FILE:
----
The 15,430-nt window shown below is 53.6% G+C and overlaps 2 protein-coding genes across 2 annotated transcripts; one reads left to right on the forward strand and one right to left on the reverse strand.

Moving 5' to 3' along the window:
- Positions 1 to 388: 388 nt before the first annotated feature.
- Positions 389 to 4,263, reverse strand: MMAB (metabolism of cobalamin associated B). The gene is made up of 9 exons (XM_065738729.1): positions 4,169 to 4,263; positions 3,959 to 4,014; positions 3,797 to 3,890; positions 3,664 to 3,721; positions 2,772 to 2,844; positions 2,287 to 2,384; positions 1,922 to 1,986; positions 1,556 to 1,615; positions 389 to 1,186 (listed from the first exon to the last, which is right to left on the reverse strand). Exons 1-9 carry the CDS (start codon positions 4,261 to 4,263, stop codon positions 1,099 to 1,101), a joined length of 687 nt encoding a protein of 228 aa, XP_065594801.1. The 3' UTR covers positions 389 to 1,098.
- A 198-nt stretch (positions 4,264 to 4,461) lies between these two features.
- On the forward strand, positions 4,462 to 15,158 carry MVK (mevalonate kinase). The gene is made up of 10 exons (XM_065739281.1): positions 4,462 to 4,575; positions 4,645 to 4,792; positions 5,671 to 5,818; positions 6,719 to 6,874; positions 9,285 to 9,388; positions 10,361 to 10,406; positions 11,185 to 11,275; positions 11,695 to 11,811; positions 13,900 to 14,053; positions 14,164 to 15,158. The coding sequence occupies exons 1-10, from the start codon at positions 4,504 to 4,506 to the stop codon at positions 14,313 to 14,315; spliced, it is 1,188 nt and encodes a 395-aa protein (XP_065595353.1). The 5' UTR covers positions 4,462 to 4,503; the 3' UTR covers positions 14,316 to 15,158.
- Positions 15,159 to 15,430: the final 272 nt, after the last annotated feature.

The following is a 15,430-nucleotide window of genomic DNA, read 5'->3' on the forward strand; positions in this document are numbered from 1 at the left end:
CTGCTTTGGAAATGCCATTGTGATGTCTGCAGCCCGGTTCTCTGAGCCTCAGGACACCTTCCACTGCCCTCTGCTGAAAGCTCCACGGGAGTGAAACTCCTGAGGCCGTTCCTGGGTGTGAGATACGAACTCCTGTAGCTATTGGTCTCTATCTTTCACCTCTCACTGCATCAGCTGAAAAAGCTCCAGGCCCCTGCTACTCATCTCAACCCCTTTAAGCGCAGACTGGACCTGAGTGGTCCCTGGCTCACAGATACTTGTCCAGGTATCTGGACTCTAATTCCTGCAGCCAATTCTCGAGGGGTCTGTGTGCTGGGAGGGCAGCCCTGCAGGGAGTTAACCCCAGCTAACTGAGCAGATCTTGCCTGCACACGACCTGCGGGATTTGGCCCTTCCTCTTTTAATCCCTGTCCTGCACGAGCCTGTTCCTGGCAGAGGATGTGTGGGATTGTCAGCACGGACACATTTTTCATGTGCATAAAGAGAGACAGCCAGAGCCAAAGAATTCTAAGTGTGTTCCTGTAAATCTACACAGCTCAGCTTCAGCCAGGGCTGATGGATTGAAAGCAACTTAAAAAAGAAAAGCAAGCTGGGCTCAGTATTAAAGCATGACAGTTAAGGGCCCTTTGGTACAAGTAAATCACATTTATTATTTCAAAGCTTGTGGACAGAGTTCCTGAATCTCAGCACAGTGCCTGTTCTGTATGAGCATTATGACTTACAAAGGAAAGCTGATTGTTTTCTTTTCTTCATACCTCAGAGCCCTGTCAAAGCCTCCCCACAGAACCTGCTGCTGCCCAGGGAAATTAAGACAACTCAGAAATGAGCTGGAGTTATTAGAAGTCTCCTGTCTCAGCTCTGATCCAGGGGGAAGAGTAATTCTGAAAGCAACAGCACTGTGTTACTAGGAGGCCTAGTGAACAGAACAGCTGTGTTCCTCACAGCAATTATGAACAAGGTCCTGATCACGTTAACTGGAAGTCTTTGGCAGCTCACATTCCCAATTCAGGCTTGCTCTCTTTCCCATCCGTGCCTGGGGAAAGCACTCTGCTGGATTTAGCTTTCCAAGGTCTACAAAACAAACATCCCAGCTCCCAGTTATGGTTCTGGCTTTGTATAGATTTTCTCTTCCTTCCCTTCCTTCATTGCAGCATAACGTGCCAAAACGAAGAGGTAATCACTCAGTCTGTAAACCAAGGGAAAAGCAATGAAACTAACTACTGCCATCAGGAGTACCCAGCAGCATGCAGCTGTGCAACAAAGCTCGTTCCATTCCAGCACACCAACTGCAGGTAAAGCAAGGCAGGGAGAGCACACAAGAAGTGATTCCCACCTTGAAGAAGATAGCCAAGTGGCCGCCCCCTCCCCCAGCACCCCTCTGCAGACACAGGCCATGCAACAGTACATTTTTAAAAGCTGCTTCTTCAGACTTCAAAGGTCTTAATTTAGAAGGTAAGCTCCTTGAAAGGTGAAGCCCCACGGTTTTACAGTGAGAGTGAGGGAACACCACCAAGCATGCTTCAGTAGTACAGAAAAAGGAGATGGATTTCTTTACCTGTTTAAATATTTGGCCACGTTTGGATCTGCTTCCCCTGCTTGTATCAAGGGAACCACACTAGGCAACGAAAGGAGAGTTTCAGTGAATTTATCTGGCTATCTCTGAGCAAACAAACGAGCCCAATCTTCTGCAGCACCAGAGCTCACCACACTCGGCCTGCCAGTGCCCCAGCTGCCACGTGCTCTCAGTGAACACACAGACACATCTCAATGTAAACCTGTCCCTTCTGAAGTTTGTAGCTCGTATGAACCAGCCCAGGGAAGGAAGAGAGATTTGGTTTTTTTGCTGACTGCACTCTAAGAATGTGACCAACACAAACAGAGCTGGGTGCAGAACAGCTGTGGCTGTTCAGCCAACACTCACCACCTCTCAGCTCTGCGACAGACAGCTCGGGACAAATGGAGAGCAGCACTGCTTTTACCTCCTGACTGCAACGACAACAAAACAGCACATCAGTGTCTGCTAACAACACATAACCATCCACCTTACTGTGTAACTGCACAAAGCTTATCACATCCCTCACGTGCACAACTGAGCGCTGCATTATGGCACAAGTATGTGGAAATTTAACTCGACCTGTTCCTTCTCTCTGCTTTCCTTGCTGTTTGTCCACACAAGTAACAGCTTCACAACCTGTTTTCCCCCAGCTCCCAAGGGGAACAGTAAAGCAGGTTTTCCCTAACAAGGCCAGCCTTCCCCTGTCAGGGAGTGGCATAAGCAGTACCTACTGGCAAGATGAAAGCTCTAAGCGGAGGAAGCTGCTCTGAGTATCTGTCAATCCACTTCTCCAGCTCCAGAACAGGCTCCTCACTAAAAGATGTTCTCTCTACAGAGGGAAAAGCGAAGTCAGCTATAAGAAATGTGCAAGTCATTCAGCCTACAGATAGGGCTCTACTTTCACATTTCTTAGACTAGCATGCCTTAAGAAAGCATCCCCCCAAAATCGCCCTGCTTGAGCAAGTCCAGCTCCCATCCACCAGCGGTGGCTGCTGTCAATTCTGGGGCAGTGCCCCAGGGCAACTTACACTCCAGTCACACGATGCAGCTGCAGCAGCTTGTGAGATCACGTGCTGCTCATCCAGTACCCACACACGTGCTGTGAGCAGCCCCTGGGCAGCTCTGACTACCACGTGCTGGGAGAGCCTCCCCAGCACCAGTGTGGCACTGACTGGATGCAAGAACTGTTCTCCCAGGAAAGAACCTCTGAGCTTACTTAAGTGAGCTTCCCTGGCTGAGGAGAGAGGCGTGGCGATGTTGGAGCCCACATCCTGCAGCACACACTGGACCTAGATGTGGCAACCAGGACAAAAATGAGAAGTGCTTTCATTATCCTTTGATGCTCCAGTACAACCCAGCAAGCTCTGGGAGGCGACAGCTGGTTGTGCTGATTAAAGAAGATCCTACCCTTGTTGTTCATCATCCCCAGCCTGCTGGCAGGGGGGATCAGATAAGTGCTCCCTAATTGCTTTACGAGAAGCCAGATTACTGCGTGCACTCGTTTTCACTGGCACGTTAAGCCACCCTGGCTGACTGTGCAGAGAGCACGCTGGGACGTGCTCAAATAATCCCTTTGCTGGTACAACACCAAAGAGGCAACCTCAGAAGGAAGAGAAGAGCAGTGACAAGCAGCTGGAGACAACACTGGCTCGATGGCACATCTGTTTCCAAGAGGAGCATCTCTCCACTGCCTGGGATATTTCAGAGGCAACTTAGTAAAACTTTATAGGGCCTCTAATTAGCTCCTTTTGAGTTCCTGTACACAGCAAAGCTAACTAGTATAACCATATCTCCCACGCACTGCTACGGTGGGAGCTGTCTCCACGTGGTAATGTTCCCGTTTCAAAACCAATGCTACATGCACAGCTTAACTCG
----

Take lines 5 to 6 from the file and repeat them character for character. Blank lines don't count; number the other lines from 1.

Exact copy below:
- A 198-nt stretch (positions 4,264 to 4,461) lies between these two features.
- On the forward strand, positions 4,462 to 15,158 carry MVK (mevalonate kinase). The gene is made up of 10 exons (XM_065739281.1): positions 4,462 to 4,575; positions 4,645 to 4,792; positions 5,671 to 5,818; positions 6,719 to 6,874; positions 9,285 to 9,388; positions 10,361 to 10,406; positions 11,185 to 11,275; positions 11,695 to 11,811; positions 13,900 to 14,053; positions 14,164 to 15,158. The coding sequence occupies exons 1-10, from the start codon at positions 4,504 to 4,506 to the stop codon at positions 14,313 to 14,315; spliced, it is 1,188 nt and encodes a 395-aa protein (XP_065595353.1). The 5' UTR covers positions 4,462 to 4,503; the 3' UTR covers positions 14,316 to 15,158.